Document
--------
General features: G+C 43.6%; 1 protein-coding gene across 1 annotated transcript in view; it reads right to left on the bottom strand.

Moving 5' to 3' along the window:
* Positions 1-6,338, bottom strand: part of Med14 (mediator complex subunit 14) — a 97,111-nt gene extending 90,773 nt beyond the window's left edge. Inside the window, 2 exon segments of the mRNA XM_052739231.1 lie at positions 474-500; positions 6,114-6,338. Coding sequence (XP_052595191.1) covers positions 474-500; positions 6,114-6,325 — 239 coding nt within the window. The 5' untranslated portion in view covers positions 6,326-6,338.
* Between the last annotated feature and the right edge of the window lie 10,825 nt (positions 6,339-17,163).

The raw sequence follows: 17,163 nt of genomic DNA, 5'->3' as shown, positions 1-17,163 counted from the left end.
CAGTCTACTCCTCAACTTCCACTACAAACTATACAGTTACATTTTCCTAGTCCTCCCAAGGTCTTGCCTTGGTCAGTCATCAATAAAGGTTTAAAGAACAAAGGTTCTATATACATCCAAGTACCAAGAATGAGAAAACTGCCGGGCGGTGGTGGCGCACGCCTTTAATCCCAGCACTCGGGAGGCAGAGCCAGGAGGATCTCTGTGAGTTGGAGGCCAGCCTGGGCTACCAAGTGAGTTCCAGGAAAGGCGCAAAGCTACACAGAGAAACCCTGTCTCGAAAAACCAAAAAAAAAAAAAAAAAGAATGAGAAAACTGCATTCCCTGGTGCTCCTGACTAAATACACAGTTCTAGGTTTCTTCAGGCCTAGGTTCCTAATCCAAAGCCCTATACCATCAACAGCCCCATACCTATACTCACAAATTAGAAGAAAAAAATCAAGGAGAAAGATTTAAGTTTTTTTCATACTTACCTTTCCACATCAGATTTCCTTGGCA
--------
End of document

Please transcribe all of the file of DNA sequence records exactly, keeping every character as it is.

General features: G+C 43.6%; 1 protein-coding gene across 1 annotated transcript in view; it reads right to left on the bottom strand.

Moving 5' to 3' along the window:
* Positions 1-6,338, bottom strand: part of Med14 (mediator complex subunit 14) — a 97,111-nt gene extending 90,773 nt beyond the window's left edge. Inside the window, 2 exon segments of the mRNA XM_052739231.1 lie at positions 474-500; positions 6,114-6,338. Coding sequence (XP_052595191.1) covers positions 474-500; positions 6,114-6,325 — 239 coding nt within the window. The 5' untranslated portion in view covers positions 6,326-6,338.
* Between the last annotated feature and the right edge of the window lie 10,825 nt (positions 6,339-17,163).

The raw sequence follows: 17,163 nt of genomic DNA, 5'->3' as shown, positions 1-17,163 counted from the left end.
CAGTCTACTCCTCAACTTCCACTACAAACTATACAGTTACATTTTCCTAGTCCTCCCAAGGTCTTGCCTTGGTCAGTCATCAATAAAGGTTTAAAGAACAAAGGTTCTATATACATCCAAGTACCAAGAATGAGAAAACTGCCGGGCGGTGGTGGCGCACGCCTTTAATCCCAGCACTCGGGAGGCAGAGCCAGGAGGATCTCTGTGAGTTGGAGGCCAGCCTGGGCTACCAAGTGAGTTCCAGGAAAGGCGCAAAGCTACACAGAGAAACCCTGTCTCGAAAAACCAAAAAAAAAAAAAAAAAGAATGAGAAAACTGCATTCCCTGGTGCTCCTGACTAAATACACAGTTCTAGGTTTCTTCAGGCCTAGGTTCCTAATCCAAAGCCCTATACCATCAACAGCCCCATACCTATACTCACAAATTAGAAGAAAAAAATCAAGGAGAAAGATTTAAGTTTTTTTCATACTTACCTTTCCACATCAGATTTCCTTGGCA